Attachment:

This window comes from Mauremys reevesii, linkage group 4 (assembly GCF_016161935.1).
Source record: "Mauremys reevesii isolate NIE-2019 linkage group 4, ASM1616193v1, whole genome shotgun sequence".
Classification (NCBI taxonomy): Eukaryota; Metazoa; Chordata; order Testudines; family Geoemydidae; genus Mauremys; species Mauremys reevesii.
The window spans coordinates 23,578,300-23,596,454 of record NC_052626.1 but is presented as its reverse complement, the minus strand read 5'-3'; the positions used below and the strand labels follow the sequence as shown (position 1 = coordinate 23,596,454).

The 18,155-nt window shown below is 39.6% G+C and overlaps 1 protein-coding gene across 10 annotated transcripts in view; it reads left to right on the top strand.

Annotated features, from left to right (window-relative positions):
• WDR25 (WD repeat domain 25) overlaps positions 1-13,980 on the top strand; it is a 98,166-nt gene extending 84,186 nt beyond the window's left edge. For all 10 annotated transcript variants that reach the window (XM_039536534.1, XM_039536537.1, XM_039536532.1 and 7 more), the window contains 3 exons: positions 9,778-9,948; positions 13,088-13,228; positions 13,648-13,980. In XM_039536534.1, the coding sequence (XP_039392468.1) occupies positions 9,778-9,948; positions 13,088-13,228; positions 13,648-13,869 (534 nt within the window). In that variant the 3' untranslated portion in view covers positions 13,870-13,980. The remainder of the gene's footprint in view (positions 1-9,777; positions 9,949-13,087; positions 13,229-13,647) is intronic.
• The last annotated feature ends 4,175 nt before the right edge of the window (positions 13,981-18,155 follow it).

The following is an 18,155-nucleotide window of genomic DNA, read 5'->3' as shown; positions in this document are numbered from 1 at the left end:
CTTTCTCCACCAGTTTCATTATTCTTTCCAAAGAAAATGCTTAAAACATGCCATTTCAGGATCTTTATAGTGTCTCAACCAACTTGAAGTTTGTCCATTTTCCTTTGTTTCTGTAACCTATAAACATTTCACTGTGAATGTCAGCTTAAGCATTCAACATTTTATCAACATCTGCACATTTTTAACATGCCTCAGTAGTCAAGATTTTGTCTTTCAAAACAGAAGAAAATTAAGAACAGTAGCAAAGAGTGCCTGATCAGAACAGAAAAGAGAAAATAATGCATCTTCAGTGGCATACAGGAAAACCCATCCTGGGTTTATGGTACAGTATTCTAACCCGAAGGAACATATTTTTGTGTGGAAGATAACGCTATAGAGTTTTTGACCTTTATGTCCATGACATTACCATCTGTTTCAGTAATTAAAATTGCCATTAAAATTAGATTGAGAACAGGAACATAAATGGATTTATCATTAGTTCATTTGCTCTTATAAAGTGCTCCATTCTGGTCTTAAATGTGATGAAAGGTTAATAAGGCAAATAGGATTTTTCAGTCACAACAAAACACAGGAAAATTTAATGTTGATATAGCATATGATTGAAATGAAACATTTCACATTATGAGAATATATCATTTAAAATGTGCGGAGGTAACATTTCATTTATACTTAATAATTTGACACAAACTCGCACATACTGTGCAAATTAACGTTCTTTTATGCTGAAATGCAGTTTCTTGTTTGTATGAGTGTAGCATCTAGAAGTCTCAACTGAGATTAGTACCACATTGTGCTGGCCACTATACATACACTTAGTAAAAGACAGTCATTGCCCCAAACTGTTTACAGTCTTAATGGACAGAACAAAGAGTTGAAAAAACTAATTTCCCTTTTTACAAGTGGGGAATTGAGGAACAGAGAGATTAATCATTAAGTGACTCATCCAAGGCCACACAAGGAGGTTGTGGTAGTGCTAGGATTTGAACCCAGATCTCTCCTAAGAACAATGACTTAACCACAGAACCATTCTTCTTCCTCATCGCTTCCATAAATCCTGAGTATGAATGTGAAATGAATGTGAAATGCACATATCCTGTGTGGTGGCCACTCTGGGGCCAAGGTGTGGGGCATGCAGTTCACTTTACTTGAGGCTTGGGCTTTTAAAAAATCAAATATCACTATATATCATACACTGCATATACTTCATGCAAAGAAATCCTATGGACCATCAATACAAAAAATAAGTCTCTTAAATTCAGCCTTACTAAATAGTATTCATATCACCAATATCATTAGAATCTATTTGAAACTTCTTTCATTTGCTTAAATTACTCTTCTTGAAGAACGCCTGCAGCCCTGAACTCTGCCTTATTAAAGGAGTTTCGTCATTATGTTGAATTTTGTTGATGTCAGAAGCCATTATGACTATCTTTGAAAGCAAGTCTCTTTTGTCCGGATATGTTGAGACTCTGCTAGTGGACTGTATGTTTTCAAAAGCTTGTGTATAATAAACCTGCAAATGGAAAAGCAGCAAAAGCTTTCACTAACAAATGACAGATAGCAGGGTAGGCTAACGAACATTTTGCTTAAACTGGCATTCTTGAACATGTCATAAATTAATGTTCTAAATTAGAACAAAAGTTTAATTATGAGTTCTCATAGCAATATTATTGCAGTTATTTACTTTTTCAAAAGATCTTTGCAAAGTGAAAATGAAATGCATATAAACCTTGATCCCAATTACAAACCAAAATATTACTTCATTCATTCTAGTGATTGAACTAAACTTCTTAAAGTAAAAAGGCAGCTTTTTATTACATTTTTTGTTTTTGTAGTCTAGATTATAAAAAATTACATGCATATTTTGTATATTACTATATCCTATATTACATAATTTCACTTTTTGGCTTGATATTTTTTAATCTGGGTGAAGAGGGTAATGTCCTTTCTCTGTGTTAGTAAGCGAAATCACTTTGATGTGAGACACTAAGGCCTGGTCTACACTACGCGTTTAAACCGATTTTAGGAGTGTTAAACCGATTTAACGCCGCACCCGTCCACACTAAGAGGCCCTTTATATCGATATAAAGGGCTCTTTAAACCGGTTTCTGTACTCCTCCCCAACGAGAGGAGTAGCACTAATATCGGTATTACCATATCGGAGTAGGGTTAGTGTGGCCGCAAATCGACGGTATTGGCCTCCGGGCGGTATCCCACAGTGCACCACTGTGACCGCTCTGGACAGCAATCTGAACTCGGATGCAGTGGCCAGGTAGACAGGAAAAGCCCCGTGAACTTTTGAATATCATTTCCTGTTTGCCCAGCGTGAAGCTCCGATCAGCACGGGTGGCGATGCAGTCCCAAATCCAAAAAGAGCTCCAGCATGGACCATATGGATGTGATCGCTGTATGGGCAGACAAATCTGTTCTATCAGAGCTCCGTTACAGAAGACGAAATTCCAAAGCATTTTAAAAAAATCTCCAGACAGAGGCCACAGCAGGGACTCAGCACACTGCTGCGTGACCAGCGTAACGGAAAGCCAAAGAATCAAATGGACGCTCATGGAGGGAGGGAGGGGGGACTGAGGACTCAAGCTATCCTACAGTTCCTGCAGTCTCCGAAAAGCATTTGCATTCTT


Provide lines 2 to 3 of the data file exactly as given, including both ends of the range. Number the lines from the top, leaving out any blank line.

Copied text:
Source record: "Mauremys reevesii isolate NIE-2019 linkage group 4, ASM1616193v1, whole genome shotgun sequence".
Classification (NCBI taxonomy): Eukaryota; Metazoa; Chordata; order Testudines; family Geoemydidae; genus Mauremys; species Mauremys reevesii.